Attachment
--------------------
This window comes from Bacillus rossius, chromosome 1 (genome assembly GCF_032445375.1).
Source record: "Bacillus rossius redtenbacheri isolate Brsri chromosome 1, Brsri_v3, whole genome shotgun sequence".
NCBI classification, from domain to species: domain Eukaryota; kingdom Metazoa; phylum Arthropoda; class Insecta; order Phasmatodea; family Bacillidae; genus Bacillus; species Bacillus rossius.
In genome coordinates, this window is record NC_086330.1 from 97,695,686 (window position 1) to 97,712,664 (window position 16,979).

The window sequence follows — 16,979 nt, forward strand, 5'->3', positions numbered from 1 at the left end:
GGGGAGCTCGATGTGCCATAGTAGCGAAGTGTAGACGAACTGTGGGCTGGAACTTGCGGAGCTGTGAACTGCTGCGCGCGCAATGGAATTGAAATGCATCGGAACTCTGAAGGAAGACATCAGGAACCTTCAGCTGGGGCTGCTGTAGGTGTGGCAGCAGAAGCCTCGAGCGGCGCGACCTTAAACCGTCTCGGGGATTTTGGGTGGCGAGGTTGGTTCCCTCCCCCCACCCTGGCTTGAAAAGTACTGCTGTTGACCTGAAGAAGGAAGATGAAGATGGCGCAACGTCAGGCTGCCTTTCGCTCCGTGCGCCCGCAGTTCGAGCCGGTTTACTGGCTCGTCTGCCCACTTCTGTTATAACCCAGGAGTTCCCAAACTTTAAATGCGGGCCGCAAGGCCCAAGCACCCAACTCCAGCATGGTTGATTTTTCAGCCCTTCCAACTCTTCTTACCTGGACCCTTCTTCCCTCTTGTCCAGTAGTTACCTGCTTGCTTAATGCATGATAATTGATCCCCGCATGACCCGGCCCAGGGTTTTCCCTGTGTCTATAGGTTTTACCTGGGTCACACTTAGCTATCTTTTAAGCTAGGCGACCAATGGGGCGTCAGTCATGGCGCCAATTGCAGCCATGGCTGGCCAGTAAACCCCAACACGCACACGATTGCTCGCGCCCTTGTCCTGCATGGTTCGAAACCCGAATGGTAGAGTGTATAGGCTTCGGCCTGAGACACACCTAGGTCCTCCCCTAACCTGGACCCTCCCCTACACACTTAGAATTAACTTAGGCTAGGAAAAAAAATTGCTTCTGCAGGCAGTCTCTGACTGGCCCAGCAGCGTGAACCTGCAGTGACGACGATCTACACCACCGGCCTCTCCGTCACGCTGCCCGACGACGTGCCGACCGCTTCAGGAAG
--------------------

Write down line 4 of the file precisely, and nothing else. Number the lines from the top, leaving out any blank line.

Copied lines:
In genome coordinates, this window is record NC_086330.1 from 97,695,686 (window position 1) to 97,712,664 (window position 16,979).